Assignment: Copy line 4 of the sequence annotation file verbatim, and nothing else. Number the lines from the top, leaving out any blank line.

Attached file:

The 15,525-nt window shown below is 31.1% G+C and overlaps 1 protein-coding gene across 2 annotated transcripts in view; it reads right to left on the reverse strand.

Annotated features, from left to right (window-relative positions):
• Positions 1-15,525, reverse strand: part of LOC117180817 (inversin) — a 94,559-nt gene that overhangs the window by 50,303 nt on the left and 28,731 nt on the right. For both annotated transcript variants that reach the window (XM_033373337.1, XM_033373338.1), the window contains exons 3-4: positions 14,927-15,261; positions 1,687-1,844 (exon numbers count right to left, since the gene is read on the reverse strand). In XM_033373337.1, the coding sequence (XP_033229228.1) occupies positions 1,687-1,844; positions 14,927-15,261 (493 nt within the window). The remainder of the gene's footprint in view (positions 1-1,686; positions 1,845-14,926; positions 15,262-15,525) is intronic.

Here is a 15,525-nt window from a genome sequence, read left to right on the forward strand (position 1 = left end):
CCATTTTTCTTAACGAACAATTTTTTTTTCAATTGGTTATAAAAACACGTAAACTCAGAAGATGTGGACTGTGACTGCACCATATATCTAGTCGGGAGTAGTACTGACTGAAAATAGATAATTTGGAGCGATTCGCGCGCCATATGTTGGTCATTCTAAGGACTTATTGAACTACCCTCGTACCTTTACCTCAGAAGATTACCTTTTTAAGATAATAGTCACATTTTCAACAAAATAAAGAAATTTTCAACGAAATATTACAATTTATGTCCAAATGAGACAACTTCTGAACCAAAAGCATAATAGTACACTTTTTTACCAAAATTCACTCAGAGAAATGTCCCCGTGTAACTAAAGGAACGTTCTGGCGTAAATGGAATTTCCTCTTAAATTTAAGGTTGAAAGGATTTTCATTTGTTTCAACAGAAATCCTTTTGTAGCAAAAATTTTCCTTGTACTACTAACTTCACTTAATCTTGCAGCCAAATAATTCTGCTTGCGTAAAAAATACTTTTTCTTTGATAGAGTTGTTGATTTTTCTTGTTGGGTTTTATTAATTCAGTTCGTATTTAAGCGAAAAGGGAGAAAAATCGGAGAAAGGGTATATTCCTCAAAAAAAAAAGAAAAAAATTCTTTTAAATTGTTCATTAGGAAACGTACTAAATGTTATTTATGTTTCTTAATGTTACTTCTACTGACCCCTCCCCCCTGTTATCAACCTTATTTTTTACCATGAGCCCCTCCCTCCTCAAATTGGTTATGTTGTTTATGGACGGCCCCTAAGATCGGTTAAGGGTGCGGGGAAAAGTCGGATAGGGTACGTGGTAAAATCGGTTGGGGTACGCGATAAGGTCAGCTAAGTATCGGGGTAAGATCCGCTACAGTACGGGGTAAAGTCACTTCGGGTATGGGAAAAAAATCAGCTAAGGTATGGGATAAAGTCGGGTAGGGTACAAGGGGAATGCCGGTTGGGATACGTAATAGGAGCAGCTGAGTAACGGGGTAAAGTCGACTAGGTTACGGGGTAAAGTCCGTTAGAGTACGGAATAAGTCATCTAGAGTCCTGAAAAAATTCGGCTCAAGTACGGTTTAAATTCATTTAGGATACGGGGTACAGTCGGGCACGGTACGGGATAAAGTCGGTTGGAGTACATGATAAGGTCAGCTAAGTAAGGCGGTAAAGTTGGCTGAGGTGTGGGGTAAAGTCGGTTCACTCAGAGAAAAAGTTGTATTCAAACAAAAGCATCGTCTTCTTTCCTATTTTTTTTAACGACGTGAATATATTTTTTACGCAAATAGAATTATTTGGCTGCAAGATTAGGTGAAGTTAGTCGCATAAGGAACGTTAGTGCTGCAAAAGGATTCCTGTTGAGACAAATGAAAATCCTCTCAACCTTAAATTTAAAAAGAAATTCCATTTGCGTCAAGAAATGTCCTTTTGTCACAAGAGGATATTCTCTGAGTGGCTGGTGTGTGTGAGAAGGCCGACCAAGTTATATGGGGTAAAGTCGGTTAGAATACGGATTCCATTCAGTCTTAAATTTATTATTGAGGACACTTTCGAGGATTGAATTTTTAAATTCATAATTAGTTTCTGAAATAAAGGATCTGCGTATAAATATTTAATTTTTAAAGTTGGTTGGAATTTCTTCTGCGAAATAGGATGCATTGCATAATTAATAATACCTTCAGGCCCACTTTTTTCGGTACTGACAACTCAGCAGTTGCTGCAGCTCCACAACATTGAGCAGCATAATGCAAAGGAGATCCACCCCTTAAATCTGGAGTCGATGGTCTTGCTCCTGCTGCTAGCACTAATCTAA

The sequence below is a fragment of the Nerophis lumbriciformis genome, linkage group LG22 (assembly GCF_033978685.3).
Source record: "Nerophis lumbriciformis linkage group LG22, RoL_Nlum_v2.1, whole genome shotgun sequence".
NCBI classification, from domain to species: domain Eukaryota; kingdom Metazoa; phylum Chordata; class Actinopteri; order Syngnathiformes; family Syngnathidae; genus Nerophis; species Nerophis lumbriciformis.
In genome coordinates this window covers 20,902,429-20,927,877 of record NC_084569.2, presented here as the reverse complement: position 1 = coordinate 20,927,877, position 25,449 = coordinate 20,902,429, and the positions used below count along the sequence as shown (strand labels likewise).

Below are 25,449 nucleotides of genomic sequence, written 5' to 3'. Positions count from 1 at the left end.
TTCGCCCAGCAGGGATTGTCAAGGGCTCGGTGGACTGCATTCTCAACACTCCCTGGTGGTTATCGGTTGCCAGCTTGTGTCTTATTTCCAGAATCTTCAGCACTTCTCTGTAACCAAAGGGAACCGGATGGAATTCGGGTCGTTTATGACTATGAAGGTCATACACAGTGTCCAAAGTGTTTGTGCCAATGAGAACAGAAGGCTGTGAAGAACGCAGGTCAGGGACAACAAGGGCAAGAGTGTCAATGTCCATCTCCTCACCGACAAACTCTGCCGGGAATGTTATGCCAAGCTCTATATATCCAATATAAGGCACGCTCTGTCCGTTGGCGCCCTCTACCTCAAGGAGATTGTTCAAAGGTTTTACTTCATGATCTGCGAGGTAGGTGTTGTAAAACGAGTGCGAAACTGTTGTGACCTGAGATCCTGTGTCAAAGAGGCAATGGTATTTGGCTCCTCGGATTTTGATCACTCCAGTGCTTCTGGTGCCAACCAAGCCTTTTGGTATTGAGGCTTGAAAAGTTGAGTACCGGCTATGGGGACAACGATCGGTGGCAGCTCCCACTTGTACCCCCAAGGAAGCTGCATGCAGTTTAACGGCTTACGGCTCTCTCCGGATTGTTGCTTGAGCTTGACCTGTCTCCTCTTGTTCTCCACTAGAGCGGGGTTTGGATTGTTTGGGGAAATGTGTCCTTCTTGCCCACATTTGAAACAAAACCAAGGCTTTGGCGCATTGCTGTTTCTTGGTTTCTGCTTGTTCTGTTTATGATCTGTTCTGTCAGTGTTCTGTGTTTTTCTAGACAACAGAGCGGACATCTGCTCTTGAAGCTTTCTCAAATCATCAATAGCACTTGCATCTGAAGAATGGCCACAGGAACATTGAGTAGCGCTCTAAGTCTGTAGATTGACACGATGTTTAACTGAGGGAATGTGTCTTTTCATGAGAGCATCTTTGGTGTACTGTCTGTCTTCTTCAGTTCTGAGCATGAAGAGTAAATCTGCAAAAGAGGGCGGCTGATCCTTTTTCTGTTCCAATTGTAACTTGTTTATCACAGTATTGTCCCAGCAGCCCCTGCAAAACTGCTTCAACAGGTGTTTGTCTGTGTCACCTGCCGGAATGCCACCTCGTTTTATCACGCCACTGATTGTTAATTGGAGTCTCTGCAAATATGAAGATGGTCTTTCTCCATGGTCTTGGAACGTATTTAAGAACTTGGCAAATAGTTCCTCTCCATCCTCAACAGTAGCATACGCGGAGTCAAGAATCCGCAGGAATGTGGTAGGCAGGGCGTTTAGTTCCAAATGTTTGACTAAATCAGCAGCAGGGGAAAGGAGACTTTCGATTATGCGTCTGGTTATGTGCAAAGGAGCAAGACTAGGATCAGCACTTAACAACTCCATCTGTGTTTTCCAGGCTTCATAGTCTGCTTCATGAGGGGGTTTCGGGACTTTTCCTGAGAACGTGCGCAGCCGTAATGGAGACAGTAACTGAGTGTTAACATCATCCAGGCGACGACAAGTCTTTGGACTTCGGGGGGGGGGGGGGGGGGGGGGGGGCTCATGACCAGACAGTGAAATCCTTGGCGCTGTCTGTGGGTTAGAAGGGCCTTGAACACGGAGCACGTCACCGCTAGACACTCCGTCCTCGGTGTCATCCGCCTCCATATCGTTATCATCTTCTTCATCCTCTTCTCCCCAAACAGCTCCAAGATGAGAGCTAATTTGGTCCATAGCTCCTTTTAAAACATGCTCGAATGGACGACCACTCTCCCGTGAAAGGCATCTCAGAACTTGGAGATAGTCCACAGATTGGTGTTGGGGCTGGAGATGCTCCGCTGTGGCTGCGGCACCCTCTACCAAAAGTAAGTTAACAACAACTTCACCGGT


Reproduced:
Here is a 15,525-nt window from a genome sequence, read left to right on the forward strand (position 1 = left end):